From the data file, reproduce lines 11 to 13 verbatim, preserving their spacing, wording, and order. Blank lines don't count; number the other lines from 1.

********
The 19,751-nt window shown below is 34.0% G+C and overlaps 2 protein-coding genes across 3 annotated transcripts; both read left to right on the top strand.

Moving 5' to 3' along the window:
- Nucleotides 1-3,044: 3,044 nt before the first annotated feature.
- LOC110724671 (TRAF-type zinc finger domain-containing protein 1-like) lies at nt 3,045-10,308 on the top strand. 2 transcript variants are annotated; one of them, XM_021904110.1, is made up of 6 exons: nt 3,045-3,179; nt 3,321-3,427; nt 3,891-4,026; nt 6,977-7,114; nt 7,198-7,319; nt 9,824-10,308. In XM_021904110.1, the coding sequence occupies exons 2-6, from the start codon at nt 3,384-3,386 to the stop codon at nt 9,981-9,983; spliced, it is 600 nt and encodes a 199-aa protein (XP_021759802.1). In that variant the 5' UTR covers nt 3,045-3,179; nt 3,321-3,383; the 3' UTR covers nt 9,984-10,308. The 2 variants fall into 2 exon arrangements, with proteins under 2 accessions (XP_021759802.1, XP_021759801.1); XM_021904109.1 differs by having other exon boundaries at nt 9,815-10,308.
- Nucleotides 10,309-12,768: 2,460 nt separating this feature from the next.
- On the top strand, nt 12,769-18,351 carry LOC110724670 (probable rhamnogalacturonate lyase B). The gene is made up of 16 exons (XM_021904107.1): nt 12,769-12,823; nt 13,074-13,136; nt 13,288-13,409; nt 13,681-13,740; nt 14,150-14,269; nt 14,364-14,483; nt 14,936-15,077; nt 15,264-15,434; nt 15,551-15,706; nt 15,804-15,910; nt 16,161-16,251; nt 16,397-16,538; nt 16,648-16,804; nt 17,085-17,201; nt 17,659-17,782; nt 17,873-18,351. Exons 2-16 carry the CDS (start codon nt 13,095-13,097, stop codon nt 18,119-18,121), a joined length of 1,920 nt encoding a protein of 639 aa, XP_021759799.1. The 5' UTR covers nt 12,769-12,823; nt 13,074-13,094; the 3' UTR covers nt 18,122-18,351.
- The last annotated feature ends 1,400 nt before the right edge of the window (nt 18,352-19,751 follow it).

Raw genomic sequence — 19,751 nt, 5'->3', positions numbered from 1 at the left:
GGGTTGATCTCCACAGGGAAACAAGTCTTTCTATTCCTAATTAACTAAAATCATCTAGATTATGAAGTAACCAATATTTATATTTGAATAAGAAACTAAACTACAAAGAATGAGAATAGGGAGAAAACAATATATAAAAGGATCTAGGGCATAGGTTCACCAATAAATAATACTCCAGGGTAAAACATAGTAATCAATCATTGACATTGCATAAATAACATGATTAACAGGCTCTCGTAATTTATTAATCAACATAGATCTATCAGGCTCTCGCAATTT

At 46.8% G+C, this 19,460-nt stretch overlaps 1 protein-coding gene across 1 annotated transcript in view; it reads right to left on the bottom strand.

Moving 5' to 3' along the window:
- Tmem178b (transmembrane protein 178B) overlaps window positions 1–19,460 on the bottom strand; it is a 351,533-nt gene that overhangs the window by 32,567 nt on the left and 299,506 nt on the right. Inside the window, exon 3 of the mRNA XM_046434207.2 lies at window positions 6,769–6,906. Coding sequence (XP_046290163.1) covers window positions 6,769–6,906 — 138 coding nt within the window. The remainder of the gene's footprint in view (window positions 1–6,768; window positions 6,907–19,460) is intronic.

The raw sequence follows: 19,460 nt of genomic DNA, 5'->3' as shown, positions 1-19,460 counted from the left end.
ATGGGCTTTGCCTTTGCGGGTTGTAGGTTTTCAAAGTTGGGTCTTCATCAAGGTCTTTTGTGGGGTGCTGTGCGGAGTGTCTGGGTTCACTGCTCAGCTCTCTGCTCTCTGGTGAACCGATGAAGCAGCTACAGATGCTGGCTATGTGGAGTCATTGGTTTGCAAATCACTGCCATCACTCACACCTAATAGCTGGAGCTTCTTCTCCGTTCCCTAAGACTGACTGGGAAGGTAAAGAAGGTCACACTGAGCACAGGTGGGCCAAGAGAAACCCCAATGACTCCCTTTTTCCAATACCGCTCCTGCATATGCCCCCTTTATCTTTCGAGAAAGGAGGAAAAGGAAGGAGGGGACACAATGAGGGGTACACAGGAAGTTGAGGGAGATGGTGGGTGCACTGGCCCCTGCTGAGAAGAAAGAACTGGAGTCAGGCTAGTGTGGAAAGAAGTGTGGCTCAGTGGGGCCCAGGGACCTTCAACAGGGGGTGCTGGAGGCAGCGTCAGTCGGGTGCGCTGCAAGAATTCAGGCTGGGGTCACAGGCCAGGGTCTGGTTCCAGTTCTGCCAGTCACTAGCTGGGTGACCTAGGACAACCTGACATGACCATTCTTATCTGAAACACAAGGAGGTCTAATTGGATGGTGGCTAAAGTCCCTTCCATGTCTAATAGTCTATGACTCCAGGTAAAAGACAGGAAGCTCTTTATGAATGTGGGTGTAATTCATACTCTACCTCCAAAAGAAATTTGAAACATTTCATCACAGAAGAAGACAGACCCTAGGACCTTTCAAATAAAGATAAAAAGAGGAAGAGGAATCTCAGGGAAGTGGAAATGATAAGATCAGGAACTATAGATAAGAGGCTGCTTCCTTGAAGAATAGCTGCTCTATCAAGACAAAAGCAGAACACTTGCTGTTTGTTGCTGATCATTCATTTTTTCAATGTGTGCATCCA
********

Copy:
Moving 5' to 3' along the window:
- Tmem178b (transmembrane protein 178B) overlaps window positions 1–19,460 on the bottom strand; it is a 351,533-nt gene that overhangs the window by 32,567 nt on the left and 299,506 nt on the right. Inside the window, exon 3 of the mRNA XM_046434207.2 lies at window positions 6,769–6,906. Coding sequence (XP_046290163.1) covers window positions 6,769–6,906 — 138 coding nt within the window. The remainder of the gene's footprint in view (window positions 1–6,768; window positions 6,907–19,460) is intronic.

The raw sequence follows: 19,460 nt of genomic DNA, 5'->3' as shown, positions 1-19,460 counted from the left end.